URMC plays key role in new Huntington’s drug

URMC plays key role in new Huntington’s drug

URMC plays key role in new Huntington’s drug

University of Rochester Medical Center (URMC) researchers were instrumental in the U.S. Food and Drug Administration’s (FDA) recent approval of SD-809 (deutetrabenazine) to treat Huntington’s disease. Deutetrabenazine is the only the second drug authorized by the agency to treat this rare, inherited neurodegenerative disorder.

The FDA approval was based on results from the First-HD study, a Phase 3 clinical trial which was conducted through the Huntington Study Group (HSG) via a consortium of 34 sites across the U.S. and Canada on behalf of Teva Pharmaceuticals. The study results were published last July in Journal of the American Medical Association.

The URMC Clinical Trials Coordination Center (CTCC) and the Department of Biostatistics and Computational Biology – under the leadership of Elise Kayson, M.S., A.N.P., and David Oakes Ph.D. – provided scientific, technical, logistical, and analytical support for the First-HD study The CTCC is part of the Center for Human Experimental Therapeutics (CHET) and is a unique academic-based research organization with decades of experience working with industry, foundations, and governmental researchers in bringing new therapies to market for neurological disorders.

Since 1987, the CTCC – currently directed by Cynthia Casaceli, M.B.A. – has played a central role in bringing seven new drugs to the market, including pramipexole, entacapone, rasagiline, and rotigitine for Parkinson’s, tetrabenezine and deutrabenazine for Huntington’s, and dichlorphenamide for periodic paralysis.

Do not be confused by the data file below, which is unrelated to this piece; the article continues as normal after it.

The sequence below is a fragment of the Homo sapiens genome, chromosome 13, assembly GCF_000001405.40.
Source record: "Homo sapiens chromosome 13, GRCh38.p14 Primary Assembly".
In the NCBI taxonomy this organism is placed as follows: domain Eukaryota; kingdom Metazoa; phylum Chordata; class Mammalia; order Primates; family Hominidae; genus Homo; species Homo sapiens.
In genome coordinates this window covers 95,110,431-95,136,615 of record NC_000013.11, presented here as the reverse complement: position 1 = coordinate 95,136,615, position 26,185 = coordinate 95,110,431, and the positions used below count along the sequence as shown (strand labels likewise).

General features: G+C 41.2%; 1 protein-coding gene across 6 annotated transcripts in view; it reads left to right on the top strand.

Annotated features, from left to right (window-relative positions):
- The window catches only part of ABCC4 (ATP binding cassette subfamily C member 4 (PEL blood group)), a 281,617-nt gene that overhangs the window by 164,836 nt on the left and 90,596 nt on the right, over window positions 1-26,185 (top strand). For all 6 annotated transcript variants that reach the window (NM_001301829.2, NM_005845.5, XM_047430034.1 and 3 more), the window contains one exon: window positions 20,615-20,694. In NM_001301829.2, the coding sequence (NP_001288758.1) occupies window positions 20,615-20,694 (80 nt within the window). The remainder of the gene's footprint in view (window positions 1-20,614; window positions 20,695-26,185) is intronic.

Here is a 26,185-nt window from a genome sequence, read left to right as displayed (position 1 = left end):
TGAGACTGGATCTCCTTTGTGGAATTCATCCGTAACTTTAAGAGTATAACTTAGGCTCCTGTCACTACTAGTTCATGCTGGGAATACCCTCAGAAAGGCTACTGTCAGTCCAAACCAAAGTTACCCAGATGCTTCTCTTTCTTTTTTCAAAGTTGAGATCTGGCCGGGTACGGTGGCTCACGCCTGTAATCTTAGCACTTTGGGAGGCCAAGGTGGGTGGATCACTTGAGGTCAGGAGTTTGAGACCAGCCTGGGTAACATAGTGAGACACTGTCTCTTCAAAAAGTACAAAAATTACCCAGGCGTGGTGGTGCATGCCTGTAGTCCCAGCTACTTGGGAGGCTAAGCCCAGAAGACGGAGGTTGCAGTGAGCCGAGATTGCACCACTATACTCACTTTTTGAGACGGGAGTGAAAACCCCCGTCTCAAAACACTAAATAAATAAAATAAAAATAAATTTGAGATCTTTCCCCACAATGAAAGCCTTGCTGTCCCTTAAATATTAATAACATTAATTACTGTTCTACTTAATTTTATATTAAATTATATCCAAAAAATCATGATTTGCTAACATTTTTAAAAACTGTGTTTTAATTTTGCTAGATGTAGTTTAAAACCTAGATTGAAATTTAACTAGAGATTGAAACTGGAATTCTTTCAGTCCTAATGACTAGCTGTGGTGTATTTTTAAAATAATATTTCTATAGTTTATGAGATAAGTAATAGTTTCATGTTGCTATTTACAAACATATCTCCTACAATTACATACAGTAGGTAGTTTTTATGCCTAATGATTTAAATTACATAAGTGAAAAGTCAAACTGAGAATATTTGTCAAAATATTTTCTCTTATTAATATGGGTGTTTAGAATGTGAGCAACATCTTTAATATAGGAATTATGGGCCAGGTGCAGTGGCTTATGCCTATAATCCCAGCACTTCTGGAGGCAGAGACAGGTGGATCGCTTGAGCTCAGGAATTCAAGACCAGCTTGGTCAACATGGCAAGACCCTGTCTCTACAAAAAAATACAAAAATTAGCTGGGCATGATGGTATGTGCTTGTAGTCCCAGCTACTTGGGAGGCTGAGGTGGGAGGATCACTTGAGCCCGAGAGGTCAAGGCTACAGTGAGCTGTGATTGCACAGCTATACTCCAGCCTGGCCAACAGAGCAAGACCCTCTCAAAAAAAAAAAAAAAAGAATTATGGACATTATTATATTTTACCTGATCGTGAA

“This is a great day for the HD community,” said URMC neurologist Ray Dorsey, M.D., M.B.A., chair of the HSG and director of CHET. “The unmet need for therapeutics for individuals with HD is immense, and this approval brings us closer to making HD an increasingly treatable condition.”

FDA signage

The First-HD study showed that deutetrabenazine significantly decreased chorea, the involuntary movements that many individuals experience during the course of the disease. Huntington’s is an autosomal-dominant, inherited disease that usually causes symptoms in people in their 30s and 40s. In addition to chorea, the disease can cause multiple symptoms, including, cognitive problems, changes in personality, and depression.

“We are very grateful to the patients and families who made this development possible by participating in this ground-breaking trial,” said Samuel Frank, M.D., Huntington Study Group’s principal investigator for First-HD and associate professor of Neurology at Beth Israel Deaconess Medical Center/Harvard Medical School. “Research participants are the key to bringing new treatments to the entire HD community,”

Claudia Testa, M.D., Ph.D., associate professor of Neurology at Virginia Commonwealth University served as the co-principal investigator of the First-HD study.

Teva Pharmaceuticals is also investigating the potential of deutetrabenazine to treat tardive dyskinesia, a disorder that causes involuntary and repetitive movements, and for tics associated with Tourette syndrome.

—Mark Michaud, April 2017


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